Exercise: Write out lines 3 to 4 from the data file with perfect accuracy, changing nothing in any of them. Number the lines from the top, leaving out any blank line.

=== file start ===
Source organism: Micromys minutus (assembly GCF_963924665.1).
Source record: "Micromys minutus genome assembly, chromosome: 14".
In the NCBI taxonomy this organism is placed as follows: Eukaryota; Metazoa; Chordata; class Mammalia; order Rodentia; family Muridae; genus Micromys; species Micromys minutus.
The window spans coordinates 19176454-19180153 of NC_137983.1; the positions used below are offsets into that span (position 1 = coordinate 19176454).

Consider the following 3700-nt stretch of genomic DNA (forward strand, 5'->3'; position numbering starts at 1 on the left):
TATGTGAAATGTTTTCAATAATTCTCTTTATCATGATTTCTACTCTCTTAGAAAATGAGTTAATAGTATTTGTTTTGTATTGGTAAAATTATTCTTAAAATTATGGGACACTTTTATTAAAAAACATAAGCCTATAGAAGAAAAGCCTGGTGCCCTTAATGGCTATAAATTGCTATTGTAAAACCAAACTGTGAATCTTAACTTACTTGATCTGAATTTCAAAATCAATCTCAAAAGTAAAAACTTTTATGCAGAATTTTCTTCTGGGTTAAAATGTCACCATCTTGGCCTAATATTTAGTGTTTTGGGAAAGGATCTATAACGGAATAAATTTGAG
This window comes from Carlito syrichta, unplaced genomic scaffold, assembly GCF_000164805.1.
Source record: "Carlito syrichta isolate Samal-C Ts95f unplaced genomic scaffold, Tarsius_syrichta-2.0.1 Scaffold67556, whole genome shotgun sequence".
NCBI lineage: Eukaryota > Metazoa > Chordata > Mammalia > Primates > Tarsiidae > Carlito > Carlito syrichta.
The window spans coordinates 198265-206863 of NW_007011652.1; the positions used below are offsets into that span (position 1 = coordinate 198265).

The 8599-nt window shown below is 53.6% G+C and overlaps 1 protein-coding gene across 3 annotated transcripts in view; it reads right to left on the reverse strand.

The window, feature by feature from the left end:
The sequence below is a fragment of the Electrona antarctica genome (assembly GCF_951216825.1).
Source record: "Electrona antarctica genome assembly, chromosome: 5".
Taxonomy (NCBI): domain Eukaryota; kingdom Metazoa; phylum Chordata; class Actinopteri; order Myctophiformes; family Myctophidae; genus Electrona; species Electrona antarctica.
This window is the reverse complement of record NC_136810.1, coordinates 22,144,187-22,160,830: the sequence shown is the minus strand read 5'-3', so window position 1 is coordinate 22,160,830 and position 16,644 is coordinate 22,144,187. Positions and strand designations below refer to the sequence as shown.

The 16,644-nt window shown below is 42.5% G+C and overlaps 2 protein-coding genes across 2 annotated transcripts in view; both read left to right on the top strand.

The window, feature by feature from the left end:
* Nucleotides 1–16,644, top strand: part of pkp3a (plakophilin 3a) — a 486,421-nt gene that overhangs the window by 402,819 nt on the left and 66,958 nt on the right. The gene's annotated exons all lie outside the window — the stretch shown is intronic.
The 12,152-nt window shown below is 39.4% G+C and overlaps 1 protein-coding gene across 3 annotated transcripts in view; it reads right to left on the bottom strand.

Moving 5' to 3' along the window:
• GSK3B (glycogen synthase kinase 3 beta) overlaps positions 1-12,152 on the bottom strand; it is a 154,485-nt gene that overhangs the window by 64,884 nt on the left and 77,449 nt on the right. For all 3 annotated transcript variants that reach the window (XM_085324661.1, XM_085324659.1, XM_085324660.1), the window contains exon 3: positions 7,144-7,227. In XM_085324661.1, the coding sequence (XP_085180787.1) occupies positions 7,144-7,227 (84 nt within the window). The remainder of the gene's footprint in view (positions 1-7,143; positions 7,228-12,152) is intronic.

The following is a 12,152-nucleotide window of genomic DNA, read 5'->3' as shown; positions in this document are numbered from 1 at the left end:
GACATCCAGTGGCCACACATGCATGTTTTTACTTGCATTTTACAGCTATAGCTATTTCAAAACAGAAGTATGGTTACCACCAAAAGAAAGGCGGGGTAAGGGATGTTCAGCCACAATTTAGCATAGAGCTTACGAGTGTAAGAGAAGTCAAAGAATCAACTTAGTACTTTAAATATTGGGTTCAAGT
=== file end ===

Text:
In the NCBI taxonomy this organism is placed as follows: Eukaryota; Metazoa; Chordata; class Mammalia; order Rodentia; family Muridae; genus Micromys; species Micromys minutus.
The window spans coordinates 19176454-19180153 of NC_137983.1; the positions used below are offsets into that span (position 1 = coordinate 19176454).